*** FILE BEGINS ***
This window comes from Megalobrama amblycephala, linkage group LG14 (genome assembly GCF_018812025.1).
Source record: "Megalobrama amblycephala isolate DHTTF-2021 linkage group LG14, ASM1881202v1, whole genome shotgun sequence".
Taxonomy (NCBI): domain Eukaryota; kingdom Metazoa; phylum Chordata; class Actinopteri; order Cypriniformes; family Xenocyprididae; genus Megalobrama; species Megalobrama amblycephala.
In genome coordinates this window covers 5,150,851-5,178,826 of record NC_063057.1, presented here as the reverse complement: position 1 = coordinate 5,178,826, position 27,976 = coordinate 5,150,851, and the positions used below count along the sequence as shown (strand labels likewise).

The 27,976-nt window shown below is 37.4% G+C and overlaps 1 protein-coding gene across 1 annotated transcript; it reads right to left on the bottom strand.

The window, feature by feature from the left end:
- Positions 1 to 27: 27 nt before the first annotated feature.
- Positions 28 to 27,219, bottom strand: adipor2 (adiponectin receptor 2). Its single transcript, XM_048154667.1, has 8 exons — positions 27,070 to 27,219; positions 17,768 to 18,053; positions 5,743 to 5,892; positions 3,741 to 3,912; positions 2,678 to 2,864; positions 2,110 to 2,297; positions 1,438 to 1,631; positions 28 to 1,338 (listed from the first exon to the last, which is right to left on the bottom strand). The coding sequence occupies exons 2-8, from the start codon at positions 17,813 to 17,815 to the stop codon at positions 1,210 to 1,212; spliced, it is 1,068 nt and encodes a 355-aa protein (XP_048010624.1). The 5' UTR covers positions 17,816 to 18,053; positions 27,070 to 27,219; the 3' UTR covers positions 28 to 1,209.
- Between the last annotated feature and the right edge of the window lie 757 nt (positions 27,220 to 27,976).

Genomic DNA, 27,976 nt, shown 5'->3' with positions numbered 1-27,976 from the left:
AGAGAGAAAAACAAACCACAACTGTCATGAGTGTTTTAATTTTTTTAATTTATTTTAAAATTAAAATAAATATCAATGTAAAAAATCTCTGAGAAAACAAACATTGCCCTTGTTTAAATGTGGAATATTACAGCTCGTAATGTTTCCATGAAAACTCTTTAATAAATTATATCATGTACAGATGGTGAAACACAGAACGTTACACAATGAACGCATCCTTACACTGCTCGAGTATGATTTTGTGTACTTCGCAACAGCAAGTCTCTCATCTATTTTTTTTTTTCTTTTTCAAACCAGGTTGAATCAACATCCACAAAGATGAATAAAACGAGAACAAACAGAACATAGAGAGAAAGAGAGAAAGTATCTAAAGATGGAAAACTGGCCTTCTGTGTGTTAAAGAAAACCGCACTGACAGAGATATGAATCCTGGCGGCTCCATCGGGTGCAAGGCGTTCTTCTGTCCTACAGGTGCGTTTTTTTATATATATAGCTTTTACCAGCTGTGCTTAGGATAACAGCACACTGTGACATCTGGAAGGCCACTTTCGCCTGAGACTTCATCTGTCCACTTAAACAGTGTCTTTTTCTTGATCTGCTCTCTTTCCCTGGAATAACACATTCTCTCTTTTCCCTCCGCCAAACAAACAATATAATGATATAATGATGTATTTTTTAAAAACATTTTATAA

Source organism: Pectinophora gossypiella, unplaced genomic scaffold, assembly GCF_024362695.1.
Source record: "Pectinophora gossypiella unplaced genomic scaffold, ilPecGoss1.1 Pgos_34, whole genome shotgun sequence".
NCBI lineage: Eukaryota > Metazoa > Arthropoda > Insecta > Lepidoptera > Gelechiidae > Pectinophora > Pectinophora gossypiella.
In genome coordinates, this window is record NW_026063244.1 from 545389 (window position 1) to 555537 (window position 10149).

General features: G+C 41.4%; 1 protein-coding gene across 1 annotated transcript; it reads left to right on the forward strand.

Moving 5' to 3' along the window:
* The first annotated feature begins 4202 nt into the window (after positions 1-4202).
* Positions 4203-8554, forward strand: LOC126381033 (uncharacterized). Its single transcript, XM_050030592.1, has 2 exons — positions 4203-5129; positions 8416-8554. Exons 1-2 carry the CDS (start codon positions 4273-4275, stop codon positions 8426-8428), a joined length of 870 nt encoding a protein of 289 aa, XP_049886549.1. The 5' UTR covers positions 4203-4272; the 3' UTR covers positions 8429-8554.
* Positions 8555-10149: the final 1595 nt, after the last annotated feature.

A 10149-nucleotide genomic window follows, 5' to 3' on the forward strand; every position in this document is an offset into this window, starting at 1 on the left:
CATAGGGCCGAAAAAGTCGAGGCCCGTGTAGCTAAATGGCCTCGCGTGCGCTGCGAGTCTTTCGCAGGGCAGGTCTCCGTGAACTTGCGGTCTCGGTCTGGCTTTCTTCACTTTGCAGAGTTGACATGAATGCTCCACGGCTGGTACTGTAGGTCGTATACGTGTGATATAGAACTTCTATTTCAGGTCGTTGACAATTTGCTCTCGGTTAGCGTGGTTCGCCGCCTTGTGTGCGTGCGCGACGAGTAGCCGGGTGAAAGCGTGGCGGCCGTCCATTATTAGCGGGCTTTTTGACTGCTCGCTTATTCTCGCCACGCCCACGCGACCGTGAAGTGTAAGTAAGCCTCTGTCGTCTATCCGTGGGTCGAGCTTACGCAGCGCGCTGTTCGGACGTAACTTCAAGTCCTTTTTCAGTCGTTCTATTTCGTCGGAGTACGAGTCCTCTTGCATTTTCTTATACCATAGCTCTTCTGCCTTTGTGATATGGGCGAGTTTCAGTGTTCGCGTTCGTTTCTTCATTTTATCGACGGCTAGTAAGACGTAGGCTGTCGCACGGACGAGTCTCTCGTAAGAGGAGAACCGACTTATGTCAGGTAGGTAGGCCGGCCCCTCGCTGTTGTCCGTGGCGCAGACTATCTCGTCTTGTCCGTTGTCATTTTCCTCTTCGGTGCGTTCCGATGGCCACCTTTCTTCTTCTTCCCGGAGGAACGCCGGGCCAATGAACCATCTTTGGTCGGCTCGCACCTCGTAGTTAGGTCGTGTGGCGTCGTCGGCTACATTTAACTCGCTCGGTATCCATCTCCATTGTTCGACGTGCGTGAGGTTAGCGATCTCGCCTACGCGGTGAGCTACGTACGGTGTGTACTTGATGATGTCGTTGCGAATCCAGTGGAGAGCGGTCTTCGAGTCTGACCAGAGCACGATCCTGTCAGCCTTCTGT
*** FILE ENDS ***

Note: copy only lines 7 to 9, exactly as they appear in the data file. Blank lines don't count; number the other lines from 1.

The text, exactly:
- Positions 1 to 27: 27 nt before the first annotated feature.
- Positions 28 to 27,219, bottom strand: adipor2 (adiponectin receptor 2). Its single transcript, XM_048154667.1, has 8 exons — positions 27,070 to 27,219; positions 17,768 to 18,053; positions 5,743 to 5,892; positions 3,741 to 3,912; positions 2,678 to 2,864; positions 2,110 to 2,297; positions 1,438 to 1,631; positions 28 to 1,338 (listed from the first exon to the last, which is right to left on the bottom strand). The coding sequence occupies exons 2-8, from the start codon at positions 17,813 to 17,815 to the stop codon at positions 1,210 to 1,212; spliced, it is 1,068 nt and encodes a 355-aa protein (XP_048010624.1). The 5' UTR covers positions 17,816 to 18,053; positions 27,070 to 27,219; the 3' UTR covers positions 28 to 1,209.
- Between the last annotated feature and the right edge of the window lie 757 nt (positions 27,220 to 27,976).